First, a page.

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If E does not have i.o.-$2^{o(n)}$ circuits, then P=BPP, but this does not tell us about the fine-grained containments between $\mathrm{Time}(n^a)$ and $\mathrm{BPTime}(n^b)$.

Are there reasonable computational complexity conjectures that imply a fine-grained relationship between levels of P and BPP?  Same question for approximation problems, including CAPP (approximate probability that a given circuit will accept random input).

Also, if for every $ε>0$, $\mathrm{Time}(O(2^n))$ does not have i.o.-$O(2^{(1-ε)n})$ circuits, do we get $\mathrm{BPTime}(O(n^a))⊂\mathrm{Time}(O(n^{2a+ε}))$? If not, what is the best known Time bound here? (If 'worst-case hard' to 'pseudorandom' conversion can be done efficiently, a prng against $\mathrm{Size}(n^a)$ uses a length $\mathrm{lg}(n^{a+ε})$ seed (without uniformity, $\mathrm{lg}(n^{a-ε})$ does not suffice), leading to $\mathrm{Time}(\tilde{O}(n^{2a+ε}))$ to iterate over the seeds.)

Below is what I know.

Based on circumstantial evidence, a reasonable guess is that
- $\mathrm{Time}(O(n^a)) ⊄ \mathrm{BPTime}(O(n^{a-ε}))$
- $\mathrm{BPTime}(O(n^a))⊄\mathrm{Time}(O(n^{a+1-ε}))$
- $\mathrm{BPTime}(\tilde{O}(n^a))⊂\mathrm{Time}(\tilde{O}(n^{a+1}))$ or the weaker $\mathrm{BPTime}(\tilde{O}(n^a))⊂\mathrm{Time}(\tilde{O}(n^{2a}))$.
Intuitively, randomness is useful when there is an adversary, and to a limited extent, a problem instance can act as an adversary.

If pseudorandom generators (prng) are as easily constructible as possible, we get $\mathrm{BPTime}(\tilde{O}(n^a))⊂\mathrm{Time}(\tilde{O}(n^{a+1}))$: Run the BPTime machine with a prng $\tilde{O}(n)$ times to get (for example) $2^{-10n}$ error probability, and hardcode any exceptions (an infinite number would violate a form of pseudorandomness).

Furthemore, in $\mathrm{Time}(\tilde{O}(n^a))$, we can iterate over $ω(\log n)$ seeds, so under a strong derandomization assumption (that holds relative to a random oracle), an adversary needs superpolynomial time to find inputs where the deterministic algorithm fails. (The adversary controls the input $x$ (of length $n$) and can run the prng (which uses $x$), but the prng still appears sufficiently random relative to $x$. Using known cryptographic functions, we have plausible candidates for making $n^a ω(\log n)$ pseudorandom bits in $\tilde{O}(n^a)$ time using the input $x$ (of length $n$) that work for $O(n^a)$ (without the tilde) computations using $x$, despite the polynomially bounded adversary choosing $x$.)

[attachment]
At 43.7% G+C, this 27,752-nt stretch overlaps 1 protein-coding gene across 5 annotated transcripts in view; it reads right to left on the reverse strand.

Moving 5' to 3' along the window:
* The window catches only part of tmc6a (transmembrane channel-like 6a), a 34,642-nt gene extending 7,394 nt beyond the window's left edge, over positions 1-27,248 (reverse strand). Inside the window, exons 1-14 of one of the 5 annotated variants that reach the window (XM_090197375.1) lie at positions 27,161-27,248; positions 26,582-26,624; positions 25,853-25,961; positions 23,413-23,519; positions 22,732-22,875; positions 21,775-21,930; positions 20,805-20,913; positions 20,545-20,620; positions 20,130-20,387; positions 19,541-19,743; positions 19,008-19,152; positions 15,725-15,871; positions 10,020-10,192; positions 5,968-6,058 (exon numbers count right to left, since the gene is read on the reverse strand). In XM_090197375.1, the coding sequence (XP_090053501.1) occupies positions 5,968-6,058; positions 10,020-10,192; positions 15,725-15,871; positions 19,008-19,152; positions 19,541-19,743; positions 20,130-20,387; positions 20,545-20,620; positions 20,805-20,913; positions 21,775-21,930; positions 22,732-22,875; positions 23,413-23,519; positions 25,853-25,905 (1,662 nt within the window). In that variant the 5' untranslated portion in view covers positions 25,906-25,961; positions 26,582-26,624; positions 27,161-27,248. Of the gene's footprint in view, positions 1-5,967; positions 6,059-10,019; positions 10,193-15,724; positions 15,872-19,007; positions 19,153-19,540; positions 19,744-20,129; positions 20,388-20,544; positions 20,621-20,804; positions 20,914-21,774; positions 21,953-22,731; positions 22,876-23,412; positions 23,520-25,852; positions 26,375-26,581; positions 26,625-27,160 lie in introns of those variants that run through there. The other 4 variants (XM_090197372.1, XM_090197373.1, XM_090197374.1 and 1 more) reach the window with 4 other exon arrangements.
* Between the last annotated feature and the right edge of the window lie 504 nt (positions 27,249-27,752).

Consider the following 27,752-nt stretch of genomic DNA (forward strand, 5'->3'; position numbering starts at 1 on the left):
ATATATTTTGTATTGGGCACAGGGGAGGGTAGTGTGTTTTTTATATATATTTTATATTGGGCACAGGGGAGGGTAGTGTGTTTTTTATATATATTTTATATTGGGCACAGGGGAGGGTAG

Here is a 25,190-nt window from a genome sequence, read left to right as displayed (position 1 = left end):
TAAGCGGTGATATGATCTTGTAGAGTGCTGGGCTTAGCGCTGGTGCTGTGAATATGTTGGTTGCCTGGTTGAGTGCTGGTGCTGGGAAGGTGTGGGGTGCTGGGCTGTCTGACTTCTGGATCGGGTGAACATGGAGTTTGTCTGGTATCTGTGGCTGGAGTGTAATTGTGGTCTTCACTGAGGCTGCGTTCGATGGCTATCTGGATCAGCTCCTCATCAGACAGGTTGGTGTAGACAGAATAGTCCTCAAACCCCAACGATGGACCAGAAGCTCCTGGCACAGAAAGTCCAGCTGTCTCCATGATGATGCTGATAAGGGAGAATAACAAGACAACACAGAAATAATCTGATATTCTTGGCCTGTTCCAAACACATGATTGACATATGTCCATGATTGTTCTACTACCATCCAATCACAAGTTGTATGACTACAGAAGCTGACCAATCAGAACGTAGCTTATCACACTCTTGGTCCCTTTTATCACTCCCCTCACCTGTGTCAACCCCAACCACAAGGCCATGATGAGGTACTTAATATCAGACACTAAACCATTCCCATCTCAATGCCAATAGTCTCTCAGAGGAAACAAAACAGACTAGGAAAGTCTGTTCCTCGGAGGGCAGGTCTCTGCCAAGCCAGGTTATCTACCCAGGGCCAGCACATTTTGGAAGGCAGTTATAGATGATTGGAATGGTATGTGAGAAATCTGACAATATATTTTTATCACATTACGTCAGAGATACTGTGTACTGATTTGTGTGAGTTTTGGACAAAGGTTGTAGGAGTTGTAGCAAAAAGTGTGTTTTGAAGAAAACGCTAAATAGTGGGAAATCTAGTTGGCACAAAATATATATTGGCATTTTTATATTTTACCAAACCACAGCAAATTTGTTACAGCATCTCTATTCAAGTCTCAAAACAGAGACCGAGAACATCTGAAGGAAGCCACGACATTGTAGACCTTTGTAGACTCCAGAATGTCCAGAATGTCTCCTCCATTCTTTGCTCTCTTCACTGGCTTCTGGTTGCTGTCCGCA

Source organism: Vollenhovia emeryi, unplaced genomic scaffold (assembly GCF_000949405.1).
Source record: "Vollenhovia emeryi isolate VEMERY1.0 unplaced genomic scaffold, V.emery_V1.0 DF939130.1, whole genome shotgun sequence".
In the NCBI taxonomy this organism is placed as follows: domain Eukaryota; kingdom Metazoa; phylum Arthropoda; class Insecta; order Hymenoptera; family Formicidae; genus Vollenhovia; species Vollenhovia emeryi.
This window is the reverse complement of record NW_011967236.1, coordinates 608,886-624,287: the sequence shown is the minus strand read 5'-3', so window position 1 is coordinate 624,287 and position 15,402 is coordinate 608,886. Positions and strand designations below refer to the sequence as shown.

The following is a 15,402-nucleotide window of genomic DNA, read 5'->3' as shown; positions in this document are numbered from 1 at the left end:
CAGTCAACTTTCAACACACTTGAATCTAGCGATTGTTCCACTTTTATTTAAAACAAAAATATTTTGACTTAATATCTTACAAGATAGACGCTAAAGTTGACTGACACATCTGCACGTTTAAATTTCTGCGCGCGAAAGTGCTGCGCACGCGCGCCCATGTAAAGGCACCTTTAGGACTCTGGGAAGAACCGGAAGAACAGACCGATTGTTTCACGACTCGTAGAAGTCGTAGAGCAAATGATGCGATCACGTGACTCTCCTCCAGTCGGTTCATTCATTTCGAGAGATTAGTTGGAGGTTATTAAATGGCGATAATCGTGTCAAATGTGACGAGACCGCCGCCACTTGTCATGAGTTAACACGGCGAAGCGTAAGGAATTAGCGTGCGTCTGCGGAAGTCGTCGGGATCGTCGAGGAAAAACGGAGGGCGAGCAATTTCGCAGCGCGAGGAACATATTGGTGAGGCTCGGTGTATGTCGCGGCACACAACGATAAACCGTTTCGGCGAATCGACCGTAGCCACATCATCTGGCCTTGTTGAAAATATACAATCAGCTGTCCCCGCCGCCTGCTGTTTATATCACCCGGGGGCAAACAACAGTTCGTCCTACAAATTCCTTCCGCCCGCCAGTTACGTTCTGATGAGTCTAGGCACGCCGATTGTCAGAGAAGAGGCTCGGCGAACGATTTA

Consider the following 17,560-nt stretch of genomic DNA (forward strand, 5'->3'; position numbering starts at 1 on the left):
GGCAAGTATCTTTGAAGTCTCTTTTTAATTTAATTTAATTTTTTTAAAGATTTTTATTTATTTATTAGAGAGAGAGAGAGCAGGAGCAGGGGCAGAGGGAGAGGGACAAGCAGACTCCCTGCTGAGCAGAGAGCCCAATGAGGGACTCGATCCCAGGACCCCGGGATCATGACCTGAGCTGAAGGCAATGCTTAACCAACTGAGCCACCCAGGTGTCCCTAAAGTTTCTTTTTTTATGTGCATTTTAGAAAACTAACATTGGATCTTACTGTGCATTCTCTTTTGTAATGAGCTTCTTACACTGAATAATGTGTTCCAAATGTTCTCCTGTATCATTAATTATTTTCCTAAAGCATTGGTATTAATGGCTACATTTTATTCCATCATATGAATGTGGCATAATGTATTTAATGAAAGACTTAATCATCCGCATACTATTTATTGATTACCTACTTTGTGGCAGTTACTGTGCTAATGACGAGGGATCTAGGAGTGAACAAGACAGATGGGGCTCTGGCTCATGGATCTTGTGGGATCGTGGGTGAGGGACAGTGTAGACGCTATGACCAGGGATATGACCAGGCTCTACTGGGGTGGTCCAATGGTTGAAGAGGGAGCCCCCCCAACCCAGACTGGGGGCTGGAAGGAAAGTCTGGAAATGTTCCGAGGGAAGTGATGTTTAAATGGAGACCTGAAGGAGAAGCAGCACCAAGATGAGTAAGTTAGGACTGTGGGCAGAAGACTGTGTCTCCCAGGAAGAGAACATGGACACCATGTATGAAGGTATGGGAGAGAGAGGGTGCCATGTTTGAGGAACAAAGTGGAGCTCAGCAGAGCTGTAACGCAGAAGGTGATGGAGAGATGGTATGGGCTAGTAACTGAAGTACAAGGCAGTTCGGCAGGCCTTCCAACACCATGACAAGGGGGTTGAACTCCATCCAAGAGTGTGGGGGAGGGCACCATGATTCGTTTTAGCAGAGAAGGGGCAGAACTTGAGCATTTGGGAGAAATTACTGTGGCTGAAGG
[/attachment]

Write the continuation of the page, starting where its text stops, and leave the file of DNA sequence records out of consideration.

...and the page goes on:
As for $\mathrm{BPTime}(O(n^a))⊄\mathrm{Time}(O(n^{a+1-ε}))$, there are three lines of evidence:

  • Simple derandomization using a prng does not work here.

  • If the problem uses $O(n / \log n)$ cryptographic blackboxes, and we are promised that either none or most have a yes answer, and opening a blackbox takes $O(n^a)$ compute (that cannot be used for anything else), then we have a randomized $O(n^a)$ algorithm but not a deterministic $O(n^{a+1-ε})$ algorithm for detecting a yes answer. Relative to a random oracle, a similar construction works for (relativized) Promise-BPTime and probabilistic approximation problems.

  • Under NSETH, $\mathrm{BPTime}(O(n))⊄\mathrm{NTime}(O(n^{2-ε}))$. This appies even to $\mathrm{coRPTime}(O(n))$ with $O(\log n)$ randomness.

Nondeterministic Strong Exponential Time Hypothesis (NSETH) asserts that for every $ε>0$, there is $k$ such that $k$-TAUT (the complement of $k$-SAT) is not in $\mathrm{NTime}(O(2^{(1-ε)n}))$ ($n$ is the number of variables; the number of clauses is poly(n), though $\tilde{O}(n)$ might suffice). A nonuniform strengthening asserts that $k$-TAUT does not have nondeterministic i.o.-$O(2^{(1-ε)n})$ circuits. The strengthening implies that $\mathrm{BPTime}(O(n))$ (or just $\mathrm{coRPTime}(O(n))$ with $O(\log n)$ randomness) does not have nondeterministic i.o.-$O(n^{2-ε})$ circuits. However, the plausibility of NSETH is not clear, and especially its non-uniform strengthening perhaps sounds too strong to be true. The connection of NSETH with BPTime is proved in (Williams 2016).

Note: In fine-grained complexity, $\mathrm{Time}$ usually refers to RAM-based machines, but the above discussion also applies to multitape Turing machines.

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